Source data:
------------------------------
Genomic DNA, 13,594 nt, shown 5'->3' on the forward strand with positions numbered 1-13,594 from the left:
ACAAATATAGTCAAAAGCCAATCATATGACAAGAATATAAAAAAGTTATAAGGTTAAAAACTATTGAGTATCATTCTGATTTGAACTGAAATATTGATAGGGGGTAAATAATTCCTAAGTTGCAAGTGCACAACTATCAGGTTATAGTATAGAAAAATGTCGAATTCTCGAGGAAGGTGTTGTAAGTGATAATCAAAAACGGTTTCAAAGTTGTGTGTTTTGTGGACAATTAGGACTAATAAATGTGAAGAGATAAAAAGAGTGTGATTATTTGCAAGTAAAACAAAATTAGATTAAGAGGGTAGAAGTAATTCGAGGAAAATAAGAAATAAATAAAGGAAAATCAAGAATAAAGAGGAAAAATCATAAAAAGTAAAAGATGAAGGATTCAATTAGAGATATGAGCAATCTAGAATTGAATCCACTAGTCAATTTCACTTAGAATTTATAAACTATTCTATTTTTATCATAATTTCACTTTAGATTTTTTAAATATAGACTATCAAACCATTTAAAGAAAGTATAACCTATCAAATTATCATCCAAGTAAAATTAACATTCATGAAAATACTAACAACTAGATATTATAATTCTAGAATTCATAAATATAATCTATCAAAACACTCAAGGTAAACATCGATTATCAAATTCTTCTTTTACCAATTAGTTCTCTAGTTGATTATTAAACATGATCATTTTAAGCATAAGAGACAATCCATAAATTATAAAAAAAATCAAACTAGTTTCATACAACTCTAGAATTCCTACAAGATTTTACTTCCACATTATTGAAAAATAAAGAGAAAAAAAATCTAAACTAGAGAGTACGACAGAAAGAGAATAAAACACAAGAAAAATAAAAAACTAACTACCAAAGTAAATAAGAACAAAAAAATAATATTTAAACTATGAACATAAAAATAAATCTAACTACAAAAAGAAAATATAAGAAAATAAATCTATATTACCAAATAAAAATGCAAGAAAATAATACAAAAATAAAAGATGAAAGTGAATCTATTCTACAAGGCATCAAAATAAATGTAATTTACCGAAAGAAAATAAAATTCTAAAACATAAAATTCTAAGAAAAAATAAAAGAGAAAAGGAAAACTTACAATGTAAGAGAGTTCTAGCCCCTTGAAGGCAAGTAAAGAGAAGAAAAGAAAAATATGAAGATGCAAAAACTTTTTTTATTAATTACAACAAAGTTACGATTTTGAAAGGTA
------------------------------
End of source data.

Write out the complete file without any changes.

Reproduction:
Genomic DNA, 13,594 nt, shown 5'->3' on the forward strand with positions numbered 1-13,594 from the left:
ACAAATATAGTCAAAAGCCAATCATATGACAAGAATATAAAAAAGTTATAAGGTTAAAAACTATTGAGTATCATTCTGATTTGAACTGAAATATTGATAGGGGGTAAATAATTCCTAAGTTGCAAGTGCACAACTATCAGGTTATAGTATAGAAAAATGTCGAATTCTCGAGGAAGGTGTTGTAAGTGATAATCAAAAACGGTTTCAAAGTTGTGTGTTTTGTGGACAATTAGGACTAATAAATGTGAAGAGATAAAAAGAGTGTGATTATTTGCAAGTAAAACAAAATTAGATTAAGAGGGTAGAAGTAATTCGAGGAAAATAAGAAATAAATAAAGGAAAATCAAGAATAAAGAGGAAAAATCATAAAAAGTAAAAGATGAAGGATTCAATTAGAGATATGAGCAATCTAGAATTGAATCCACTAGTCAATTTCACTTAGAATTTATAAACTATTCTATTTTTATCATAATTTCACTTTAGATTTTTTAAATATAGACTATCAAACCATTTAAAGAAAGTATAACCTATCAAATTATCATCCAAGTAAAATTAACATTCATGAAAATACTAACAACTAGATATTATAATTCTAGAATTCATAAATATAATCTATCAAAACACTCAAGGTAAACATCGATTATCAAATTCTTCTTTTACCAATTAGTTCTCTAGTTGATTATTAAACATGATCATTTTAAGCATAAGAGACAATCCATAAATTATAAAAAAAATCAAACTAGTTTCATACAACTCTAGAATTCCTACAAGATTTTACTTCCACATTATTGAAAAATAAAGAGAAAAAAAATCTAAACTAGAGAGTACGACAGAAAGAGAATAAAACACAAGAAAAATAAAAAACTAACTACCAAAGTAAATAAGAACAAAAAAATAATATTTAAACTATGAACATAAAAATAAATCTAACTACAAAAAGAAAATATAAGAAAATAAATCTATATTACCAAATAAAAATGCAAGAAAATAATACAAAAATAAAAGATGAAAGTGAATCTATTCTACAAGGCATCAAAATAAATGTAATTTACCGAAAGAAAATAAAATTCTAAAACATAAAATTCTAAGAAAAAATAAAAGAGAAAAGGAAAACTTACAATGTAAGAGAGTTCTAGCCCCTTGAAGGCAAGTAAAGAGAAGAAAAGAAAAATATGAAGATGCAAAAACTTTTTTTATTAATTACAACAAAGTTACGATTTTGAAAGGTA